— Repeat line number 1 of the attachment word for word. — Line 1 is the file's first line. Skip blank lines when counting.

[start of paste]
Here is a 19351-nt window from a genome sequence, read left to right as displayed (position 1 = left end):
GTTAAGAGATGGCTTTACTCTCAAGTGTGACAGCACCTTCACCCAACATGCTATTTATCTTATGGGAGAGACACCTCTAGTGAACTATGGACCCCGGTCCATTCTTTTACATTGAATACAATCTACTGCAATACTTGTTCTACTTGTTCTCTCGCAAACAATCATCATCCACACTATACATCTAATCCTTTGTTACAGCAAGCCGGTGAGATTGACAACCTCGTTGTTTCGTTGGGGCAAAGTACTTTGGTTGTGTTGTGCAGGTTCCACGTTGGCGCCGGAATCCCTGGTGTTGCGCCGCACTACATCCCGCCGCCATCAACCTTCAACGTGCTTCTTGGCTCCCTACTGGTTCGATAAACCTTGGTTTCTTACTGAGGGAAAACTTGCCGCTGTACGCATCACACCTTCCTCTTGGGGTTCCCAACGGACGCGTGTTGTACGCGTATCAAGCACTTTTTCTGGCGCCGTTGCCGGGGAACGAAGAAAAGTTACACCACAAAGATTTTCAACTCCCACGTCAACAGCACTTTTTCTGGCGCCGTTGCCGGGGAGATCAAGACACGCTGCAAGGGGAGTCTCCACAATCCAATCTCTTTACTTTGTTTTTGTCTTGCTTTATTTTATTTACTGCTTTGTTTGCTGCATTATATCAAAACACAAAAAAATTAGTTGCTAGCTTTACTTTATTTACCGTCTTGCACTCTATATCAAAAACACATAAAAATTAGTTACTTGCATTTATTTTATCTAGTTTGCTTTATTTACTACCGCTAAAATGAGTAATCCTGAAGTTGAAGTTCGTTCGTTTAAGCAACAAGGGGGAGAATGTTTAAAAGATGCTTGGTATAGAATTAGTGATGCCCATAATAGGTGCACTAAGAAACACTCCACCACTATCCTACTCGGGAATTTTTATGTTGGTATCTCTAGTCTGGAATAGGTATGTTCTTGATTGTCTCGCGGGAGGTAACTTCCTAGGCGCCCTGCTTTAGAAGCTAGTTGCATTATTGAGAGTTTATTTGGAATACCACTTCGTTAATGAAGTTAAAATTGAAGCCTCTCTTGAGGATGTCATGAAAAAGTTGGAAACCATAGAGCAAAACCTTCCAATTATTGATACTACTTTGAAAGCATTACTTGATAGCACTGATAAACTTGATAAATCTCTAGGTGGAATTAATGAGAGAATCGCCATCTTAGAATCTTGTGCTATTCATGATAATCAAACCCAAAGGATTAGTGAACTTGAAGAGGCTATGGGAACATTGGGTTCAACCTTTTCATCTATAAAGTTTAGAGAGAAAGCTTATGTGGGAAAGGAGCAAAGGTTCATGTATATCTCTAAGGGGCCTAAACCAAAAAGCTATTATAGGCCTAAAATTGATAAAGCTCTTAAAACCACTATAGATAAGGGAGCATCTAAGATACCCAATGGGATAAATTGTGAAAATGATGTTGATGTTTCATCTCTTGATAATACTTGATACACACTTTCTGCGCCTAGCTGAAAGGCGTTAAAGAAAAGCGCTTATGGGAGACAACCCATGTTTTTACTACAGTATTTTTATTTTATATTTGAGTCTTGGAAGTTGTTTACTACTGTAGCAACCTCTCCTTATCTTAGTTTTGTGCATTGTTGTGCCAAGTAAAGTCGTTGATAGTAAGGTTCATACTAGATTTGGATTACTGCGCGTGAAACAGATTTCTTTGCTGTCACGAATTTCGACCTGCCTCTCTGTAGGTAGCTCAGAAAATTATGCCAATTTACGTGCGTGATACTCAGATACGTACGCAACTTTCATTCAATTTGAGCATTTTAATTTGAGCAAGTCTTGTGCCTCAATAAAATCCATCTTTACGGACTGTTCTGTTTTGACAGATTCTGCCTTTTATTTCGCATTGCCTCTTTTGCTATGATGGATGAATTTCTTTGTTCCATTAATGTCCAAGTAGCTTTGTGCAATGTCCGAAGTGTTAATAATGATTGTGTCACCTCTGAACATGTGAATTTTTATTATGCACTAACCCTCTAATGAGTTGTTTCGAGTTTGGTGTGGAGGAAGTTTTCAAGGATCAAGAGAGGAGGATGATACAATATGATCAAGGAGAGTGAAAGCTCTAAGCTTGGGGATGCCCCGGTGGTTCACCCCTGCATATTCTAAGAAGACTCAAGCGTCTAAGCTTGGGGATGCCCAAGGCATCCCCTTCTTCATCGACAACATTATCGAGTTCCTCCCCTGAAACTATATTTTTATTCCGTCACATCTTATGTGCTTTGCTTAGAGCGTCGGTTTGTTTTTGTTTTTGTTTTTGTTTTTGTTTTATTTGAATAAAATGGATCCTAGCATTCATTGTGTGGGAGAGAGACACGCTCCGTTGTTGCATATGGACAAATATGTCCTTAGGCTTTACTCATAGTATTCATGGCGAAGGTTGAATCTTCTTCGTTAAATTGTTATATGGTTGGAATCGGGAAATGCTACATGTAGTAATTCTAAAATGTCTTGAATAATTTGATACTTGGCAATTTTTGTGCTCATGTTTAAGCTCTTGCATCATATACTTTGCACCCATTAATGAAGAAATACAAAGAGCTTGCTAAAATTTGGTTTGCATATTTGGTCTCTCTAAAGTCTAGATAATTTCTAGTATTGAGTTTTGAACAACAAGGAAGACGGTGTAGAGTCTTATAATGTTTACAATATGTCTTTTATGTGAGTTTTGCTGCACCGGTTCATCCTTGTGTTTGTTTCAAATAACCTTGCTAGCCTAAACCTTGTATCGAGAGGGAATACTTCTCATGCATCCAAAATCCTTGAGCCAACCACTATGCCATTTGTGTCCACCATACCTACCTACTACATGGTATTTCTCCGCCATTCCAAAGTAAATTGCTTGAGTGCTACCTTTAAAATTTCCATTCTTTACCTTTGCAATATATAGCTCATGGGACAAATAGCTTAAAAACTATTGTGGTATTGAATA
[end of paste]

Here is a 19351-nt window from a genome sequence, read left to right as displayed (position 1 = left end):